Published December 3, 2008

Property slump in China threatens global growth

Building sector, the biggest driver of China's growth, employs 77m people

(SHANGHAI) House prices in Shanghai, Shenzhen and Guangzhou are plunging, and the global economy may grind almost to a halt next year because of it.

Construction of homes, offices and factories fell at least 16.6 per cent in October after rising 32.5 per cent a year earlier, according to Macquarie Securities Ltd. That's squeezing an economy already slowed by recessions in the US, Japan and Europe that have cut demand for exports. Building is the biggest driver of China's expansion, contributing a quarter of fixed-asset investment and employing 77 million people.

The central bank cut its key interest rate by the most in 11 years last week and the government said 'forceful' measures were needed to arrest a faster-than-expected economic decline. Without more rate cuts and government spending, China is unlikely to contribute the 60 per cent of global growth Merrill Lynch forecasts for next year, further slowing the world economy.

'China is now at the heart of the global slowdown,' said Jim Walker, chief economist at Asianomics Ltd, an economic advisory firm in Hong Kong. 'It means that global growth is probably going to be dragged down close to zero next year.' Mr Walker, voted best regional economist in an Asiamoney magazine brokers' poll for 11 years through 2004 when he worked for CLSA Asia Pacific Markets, estimates China will grow zero to 4 per cent next year, with a 30 per cent chance of a contraction.

In 2005, China vaulted past the UK to become the world's fourth-largest economy, after expansion averaged 9.9 per cent annually for the previous 30 years. GDP has increased 69-fold since Deng Xiaoping began free market changes in 1978. China accounted for 27 per cent of global growth last year.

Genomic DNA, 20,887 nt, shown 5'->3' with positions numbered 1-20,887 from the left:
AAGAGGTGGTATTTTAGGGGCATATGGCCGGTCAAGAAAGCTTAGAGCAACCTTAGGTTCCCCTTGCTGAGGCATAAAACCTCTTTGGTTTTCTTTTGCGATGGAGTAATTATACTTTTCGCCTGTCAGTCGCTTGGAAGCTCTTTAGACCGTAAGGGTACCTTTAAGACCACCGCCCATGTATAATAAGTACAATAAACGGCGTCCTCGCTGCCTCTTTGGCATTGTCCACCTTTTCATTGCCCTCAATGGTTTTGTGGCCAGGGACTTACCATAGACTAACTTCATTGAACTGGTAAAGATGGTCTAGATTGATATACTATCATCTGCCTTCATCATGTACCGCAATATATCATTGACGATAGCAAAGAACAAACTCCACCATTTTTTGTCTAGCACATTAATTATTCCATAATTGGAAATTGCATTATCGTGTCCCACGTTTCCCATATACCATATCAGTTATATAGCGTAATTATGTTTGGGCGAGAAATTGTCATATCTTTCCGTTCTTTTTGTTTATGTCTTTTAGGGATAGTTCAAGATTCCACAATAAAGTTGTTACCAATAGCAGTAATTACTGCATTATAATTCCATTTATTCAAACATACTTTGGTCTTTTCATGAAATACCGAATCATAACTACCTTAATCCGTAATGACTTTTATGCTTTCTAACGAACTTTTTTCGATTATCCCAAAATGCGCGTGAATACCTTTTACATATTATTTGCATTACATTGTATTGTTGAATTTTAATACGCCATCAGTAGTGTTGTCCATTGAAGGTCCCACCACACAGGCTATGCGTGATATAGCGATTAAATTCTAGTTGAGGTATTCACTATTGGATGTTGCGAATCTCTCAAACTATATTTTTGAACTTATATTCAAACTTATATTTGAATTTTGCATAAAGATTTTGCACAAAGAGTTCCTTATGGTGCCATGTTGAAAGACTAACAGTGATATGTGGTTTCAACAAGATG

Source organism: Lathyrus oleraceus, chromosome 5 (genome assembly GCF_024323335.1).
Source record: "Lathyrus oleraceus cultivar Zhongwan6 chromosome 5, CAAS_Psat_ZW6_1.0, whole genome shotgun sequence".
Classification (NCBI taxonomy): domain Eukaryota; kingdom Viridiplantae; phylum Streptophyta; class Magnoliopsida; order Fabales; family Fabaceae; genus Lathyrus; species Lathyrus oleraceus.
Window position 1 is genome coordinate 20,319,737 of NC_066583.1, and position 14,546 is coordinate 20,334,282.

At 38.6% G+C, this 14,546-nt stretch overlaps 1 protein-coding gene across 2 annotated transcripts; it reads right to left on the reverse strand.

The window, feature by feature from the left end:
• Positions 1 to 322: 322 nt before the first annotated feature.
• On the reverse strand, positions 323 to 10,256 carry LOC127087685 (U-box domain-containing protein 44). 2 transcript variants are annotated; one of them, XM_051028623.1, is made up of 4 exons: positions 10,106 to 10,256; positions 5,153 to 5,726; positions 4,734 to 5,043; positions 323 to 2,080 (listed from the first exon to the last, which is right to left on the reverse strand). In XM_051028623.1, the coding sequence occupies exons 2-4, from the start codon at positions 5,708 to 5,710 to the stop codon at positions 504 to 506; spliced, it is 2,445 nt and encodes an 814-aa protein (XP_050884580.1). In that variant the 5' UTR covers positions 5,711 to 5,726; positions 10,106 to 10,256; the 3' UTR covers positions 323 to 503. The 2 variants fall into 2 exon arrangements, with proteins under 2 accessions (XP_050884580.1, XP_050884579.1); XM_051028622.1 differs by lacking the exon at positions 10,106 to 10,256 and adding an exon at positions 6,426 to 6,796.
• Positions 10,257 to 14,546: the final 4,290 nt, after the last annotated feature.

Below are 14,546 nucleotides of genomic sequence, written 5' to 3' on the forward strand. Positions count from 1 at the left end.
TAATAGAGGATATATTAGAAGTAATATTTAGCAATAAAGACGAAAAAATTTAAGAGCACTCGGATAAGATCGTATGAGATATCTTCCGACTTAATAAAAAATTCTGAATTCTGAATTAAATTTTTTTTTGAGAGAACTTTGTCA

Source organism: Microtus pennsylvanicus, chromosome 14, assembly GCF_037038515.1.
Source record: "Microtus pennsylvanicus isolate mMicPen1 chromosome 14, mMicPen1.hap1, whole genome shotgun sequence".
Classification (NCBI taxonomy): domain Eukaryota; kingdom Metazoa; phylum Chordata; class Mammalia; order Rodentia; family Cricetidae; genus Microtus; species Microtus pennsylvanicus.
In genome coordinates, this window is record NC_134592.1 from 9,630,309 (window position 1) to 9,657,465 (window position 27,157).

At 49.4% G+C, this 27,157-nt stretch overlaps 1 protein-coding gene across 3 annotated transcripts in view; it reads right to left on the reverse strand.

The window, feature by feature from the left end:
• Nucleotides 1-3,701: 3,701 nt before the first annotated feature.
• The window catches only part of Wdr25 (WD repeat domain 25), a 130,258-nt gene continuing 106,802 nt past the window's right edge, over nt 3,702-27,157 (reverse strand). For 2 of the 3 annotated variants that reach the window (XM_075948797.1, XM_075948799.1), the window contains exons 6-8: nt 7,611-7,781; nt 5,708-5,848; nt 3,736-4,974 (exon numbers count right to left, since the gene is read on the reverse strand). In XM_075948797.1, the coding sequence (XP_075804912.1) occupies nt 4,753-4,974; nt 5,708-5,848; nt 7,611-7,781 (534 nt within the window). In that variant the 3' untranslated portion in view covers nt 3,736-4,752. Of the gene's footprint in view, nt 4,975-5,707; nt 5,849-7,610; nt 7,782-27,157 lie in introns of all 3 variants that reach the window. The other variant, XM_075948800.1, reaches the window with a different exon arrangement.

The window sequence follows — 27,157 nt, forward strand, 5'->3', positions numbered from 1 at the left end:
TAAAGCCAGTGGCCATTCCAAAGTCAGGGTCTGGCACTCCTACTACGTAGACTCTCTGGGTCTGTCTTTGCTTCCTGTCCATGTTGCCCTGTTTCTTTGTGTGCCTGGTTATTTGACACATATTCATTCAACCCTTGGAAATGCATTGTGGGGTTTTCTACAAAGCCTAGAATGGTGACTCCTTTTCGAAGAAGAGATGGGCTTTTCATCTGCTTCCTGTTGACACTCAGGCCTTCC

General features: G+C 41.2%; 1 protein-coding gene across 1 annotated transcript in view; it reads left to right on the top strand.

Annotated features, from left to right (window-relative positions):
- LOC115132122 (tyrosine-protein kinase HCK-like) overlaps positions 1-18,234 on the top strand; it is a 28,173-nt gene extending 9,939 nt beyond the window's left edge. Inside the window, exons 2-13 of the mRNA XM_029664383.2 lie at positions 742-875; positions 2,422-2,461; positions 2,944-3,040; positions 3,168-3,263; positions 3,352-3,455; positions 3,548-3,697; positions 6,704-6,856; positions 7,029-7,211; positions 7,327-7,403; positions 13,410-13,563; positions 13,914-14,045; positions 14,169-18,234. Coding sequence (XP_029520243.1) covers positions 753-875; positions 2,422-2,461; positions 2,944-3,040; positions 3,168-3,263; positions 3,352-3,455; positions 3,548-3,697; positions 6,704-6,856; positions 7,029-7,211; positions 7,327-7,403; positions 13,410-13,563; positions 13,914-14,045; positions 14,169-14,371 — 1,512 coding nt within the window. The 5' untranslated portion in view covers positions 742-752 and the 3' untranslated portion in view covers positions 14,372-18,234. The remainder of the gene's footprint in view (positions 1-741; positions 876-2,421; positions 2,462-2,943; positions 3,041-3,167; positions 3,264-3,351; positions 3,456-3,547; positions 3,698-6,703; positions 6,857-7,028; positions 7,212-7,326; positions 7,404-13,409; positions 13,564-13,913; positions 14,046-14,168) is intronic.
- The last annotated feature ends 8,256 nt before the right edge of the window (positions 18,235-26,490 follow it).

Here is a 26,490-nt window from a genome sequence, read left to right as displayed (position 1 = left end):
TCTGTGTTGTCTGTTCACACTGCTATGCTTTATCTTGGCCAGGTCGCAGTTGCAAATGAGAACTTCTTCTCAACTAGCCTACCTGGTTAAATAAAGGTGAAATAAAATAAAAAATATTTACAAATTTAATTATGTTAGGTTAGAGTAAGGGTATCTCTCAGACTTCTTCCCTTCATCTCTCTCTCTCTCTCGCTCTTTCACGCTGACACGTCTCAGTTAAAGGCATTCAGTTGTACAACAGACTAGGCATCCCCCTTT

'The real estate sector has seen a particularly pronounced slowdown,' said Louis Kuijs, a senior economist at the World Bank in Beijing. 'Real estate investment growth is now close to zero.' China's export orders and output shrank in November by the most since records began as the global financial crisis sapped demand for the nation's toys, textiles and computers.

Exports and property together have contributed about half of the expansion in China's GDP, estimates Shanghai-based Andy Xie, an independent analyst who was formerly Morgan Stanley's chief Asia economist.

'That growth is gone,' he said. 'Can the government make it up with something else? It's going to be tough.'

Merrill's forecast of 1.5 per cent global growth next year is based on an 8.6 per cent expansion in China. The prediction on Nov 21 came 12 days after China announced a 4 trillion yuan (S$888.6 billion) stimulus plan, mostly for public works projects.

The government is trying to limit fallout from the slowdown for fear that rising unemployment may lead to social unrest. Police and security guards last week attempted to break up protests by fired workers in Guangdong province.

A second stimulus package to boost consumption may be imminent, the Beijing-based Economic Observer reported on Nov 24. Measures being considered include raising income-tax thresholds, higher salaries for state workers and increased subsidies for low-income groups, the newspaper said, citing people involved in discussion of the plan.

Shanghai house prices fell 19.5 per cent in the third quarter from the previous three months, according to real estate broker Savills. Declines in apartment values are accelerating in Shenzhen and Guangzhou, two of the fastest growing cities in Guangdong province, which produces 30 per cent of China's exports.

Construction will contract 30 per cent next year after expanding 9 per cent in the first three quarters of 2008, according to Macquarie Securities.

'The global financial crisis won't get China to zero per cent growth and neither will recession in developed economies,' said Tao Dong, chief Asia economist at Credit Suisse in Hong Kong. 'If there's a collapse in the property market that might do the job.' - Bloomberg